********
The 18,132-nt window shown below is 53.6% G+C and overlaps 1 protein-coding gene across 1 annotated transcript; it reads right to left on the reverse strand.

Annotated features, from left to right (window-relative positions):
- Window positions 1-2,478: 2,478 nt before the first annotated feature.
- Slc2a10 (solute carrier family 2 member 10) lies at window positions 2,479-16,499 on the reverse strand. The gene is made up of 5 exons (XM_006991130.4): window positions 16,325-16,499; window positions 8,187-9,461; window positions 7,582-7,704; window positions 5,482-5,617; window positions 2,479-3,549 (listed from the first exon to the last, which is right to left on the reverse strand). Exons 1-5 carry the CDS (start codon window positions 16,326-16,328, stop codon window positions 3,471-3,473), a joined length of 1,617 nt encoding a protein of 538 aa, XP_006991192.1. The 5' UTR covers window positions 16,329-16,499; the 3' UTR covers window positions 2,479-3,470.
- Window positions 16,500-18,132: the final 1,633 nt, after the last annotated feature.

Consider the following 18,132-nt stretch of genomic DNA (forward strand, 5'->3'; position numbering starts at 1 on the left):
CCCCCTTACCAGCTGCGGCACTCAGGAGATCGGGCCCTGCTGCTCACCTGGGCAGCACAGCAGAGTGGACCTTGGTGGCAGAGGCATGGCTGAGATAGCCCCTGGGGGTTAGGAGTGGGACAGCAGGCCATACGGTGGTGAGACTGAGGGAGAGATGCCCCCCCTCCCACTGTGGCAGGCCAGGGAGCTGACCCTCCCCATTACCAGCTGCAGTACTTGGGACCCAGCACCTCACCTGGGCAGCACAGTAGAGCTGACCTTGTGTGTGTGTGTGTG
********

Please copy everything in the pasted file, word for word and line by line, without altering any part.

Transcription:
The 18,132-nt window shown below is 53.6% G+C and overlaps 1 protein-coding gene across 1 annotated transcript; it reads right to left on the reverse strand.

Annotated features, from left to right (window-relative positions):
- Window positions 1-2,478: 2,478 nt before the first annotated feature.
- Slc2a10 (solute carrier family 2 member 10) lies at window positions 2,479-16,499 on the reverse strand. The gene is made up of 5 exons (XM_006991130.4): window positions 16,325-16,499; window positions 8,187-9,461; window positions 7,582-7,704; window positions 5,482-5,617; window positions 2,479-3,549 (listed from the first exon to the last, which is right to left on the reverse strand). Exons 1-5 carry the CDS (start codon window positions 16,326-16,328, stop codon window positions 3,471-3,473), a joined length of 1,617 nt encoding a protein of 538 aa, XP_006991192.1. The 5' UTR covers window positions 16,329-16,499; the 3' UTR covers window positions 2,479-3,470.
- Window positions 16,500-18,132: the final 1,633 nt, after the last annotated feature.

Consider the following 18,132-nt stretch of genomic DNA (forward strand, 5'->3'; position numbering starts at 1 on the left):
CCCCCTTACCAGCTGCGGCACTCAGGAGATCGGGCCCTGCTGCTCACCTGGGCAGCACAGCAGAGTGGACCTTGGTGGCAGAGGCATGGCTGAGATAGCCCCTGGGGGTTAGGAGTGGGACAGCAGGCCATACGGTGGTGAGACTGAGGGAGAGATGCCCCCCCTCCCACTGTGGCAGGCCAGGGAGCTGACCCTCCCCATTACCAGCTGCAGTACTTGGGACCCAGCACCTCACCTGGGCAGCACAGTAGAGCTGACCTTGTGTGTGTGTGTGTG